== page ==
Frank Kitson

Frank Kitson

WITH THE Crown’s decision last month not to prosecute the paratroopers who perjured themselves at the Saville inquiry, a number of doors slammed shut on the deepest secrets of Bloody Sunday. A further possible avenue closed with the recent deaths of General Frank Kitson and Col Derek Wilford. General Patrick MacLellan, another key figure in Bloody Sunday, died at the end of April, but at least he passed some of the secrets of that foul day to an Irish author in 2020.

MacLellan, whose wife had Irish roots and relatives in Kinsale, was in command of the British Army in Derry on Bloody Sunday. He viewed Derry as a nationalist area and had developed a policy of soaking up the violence generated by nationalist rioters while the politicians strove to reach a political settlement. That meant tolerating ‘Free Derry’, a place that was off-limits to the RUC and the British Army. MacLellan’s immediate superior, Gen Robert Ford, was aghast.

Ford was an admirer of then Brigadier Frank Kitson, who believed in hammering nationalist communities into submission. Kitson was aided and abetted by Wilford, the commander of 1 Para, during his reign of terror in Belfast. The pair produced the Ballymurphy massacre, in which 11 people were murdered by British troops.

Ford and Kitson were exasperated at MacLellan’s softly, softly approach.

Military intelligence, which reported to Ford, had an agent in Derry, James Miller. He was a lift engineer, which gave him access to the Rossville flats in the Bogside. But Miller was a conman and concocted a story in the week running up to Bloody Sunday that he had witnessed some 40 IRA auxiliaries practising to shoot at the British Army during the civil rights march scheduled for the end of that week.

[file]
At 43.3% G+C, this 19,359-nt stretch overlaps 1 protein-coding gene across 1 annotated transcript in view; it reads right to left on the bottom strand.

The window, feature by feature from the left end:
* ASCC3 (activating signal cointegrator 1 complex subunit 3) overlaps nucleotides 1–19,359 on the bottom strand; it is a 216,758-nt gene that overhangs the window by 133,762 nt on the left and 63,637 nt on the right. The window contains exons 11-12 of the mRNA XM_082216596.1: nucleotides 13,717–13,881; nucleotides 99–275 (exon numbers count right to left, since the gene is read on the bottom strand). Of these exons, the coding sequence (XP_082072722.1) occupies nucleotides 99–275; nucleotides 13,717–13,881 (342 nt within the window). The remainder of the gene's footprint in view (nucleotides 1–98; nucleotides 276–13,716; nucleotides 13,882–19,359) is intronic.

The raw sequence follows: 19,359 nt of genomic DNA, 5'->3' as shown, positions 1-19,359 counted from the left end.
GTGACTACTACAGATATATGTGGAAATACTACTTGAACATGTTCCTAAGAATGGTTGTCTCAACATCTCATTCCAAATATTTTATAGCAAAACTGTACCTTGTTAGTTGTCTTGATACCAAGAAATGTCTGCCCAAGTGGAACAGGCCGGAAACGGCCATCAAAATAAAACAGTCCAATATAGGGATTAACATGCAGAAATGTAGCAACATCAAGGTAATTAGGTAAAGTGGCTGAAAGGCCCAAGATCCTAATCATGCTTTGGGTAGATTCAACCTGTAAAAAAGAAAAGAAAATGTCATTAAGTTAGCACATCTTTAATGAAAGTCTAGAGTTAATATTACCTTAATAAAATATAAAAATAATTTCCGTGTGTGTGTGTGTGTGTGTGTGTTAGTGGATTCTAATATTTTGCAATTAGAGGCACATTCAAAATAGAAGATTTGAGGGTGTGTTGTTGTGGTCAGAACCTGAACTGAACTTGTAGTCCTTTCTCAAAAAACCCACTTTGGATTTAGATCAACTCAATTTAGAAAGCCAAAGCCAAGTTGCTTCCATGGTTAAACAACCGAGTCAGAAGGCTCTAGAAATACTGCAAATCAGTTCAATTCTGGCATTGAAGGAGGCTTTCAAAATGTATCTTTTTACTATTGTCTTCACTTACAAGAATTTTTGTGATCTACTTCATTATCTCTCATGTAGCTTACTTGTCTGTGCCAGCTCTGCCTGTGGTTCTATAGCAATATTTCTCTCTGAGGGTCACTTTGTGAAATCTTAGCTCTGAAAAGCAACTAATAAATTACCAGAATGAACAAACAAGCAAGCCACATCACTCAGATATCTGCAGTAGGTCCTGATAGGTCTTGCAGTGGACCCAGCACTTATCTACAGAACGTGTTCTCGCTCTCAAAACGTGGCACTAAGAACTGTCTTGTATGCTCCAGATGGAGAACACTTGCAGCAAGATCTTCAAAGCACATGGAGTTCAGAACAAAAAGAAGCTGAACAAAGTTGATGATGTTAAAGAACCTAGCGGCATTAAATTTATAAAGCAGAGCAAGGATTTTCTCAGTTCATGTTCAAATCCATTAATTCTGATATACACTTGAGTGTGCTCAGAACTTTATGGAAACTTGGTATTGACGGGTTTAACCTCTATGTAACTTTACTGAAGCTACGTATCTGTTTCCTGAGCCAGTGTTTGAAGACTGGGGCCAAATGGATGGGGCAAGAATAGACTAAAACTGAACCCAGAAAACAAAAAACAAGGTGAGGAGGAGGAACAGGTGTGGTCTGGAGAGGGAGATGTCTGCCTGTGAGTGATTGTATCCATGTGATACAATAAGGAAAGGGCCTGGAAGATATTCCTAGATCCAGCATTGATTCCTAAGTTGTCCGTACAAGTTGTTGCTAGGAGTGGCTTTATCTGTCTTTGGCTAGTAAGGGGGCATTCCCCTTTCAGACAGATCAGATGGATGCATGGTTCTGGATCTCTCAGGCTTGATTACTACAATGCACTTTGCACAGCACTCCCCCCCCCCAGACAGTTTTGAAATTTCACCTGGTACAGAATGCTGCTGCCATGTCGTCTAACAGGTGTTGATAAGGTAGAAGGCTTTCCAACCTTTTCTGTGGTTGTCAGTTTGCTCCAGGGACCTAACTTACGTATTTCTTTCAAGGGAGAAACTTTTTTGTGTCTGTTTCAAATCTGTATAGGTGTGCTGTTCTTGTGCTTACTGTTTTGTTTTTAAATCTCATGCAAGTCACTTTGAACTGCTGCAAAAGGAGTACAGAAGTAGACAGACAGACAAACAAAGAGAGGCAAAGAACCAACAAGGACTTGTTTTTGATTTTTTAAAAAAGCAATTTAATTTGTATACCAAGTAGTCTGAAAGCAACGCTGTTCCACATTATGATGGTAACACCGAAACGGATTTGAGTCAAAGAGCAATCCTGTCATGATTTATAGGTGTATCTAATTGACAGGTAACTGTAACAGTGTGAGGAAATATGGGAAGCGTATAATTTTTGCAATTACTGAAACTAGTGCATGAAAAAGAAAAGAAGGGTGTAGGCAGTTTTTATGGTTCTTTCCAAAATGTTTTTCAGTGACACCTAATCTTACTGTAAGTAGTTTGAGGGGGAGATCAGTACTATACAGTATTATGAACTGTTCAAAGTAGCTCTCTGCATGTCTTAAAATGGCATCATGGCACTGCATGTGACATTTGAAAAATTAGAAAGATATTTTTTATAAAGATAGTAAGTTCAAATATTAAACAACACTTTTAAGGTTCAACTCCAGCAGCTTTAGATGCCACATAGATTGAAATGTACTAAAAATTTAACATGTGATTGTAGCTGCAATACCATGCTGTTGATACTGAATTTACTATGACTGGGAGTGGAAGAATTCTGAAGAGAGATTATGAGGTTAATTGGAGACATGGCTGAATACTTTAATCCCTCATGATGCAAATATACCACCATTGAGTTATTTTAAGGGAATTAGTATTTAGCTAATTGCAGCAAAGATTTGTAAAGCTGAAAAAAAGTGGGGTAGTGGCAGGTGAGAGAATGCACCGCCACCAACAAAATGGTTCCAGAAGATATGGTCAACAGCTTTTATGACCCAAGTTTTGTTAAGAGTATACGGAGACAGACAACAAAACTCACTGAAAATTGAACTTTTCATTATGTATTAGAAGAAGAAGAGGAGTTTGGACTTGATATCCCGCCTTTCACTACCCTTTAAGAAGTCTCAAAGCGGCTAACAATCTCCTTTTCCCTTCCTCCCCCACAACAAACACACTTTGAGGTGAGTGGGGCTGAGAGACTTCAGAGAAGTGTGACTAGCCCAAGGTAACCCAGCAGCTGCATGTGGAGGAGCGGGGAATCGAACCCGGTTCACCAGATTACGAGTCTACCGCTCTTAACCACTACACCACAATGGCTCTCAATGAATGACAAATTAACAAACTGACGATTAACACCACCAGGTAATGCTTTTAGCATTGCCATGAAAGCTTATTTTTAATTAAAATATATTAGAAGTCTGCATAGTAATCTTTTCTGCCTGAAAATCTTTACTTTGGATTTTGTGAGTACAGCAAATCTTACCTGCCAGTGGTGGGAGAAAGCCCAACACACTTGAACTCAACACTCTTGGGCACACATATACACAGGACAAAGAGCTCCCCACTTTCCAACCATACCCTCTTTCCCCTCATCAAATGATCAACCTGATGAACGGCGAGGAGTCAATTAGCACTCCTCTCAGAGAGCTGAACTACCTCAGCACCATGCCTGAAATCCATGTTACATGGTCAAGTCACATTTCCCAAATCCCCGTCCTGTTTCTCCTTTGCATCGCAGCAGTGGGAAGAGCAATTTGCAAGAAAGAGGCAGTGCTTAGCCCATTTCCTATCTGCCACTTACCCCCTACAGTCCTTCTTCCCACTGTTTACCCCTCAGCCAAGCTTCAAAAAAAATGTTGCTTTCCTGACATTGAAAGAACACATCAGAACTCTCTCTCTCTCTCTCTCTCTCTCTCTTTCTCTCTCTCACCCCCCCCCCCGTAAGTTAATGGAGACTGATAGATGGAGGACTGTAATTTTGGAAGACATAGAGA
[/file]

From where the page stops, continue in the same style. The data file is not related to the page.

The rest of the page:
Ford went to Derry on that fateful day accompanied by his own mobile communications truck and armed bodyguards. He ‘lent’ 1 Para to MacLellan for the day. Secretly, and contrary to MacLellan’s express orders, Wilford readied the deadly C Company of 1 Para to sweep into the Bogside.

In 2020 the discreet MacLellan told author David Burke that Miller’s intelligence had been withheld from him, the man most entitled to receive it. Burke did not reveal MacLellan as one of his sources but included the information Kitson’s Irish War. Burke concluded that Ford did not want MacLellan to learn about the IRA ambush party lest he keep the army away from the Rossville flats danger zone and the author argues that Ford wanted to invade and “retake” the Bogside.

On Bloody Sunday, Wilford chomped at the bit to deploy while MacLellan held him on a tight leash. Eventually Ford ordered MacLellan to release the paratroopers. C Company leaped out of personnel carriers with guns ablaze at the spot where Miller alleged the IRA would be waiting. But the IRA was not there. Nonetheless, the paratroopers shot all around them, including at a balcony on the Rossville flats where Miller had alleged the IRA had been training. Lord Saville failed to appreciate the significance of Miller’s lies and blamed the massacre on an inexplicable rampage by 1 Para.

Soldier F is probably the last person who truly knows what happened on Bloody Sunday. He awaits his trial for murder.

Ozone 05-03-24

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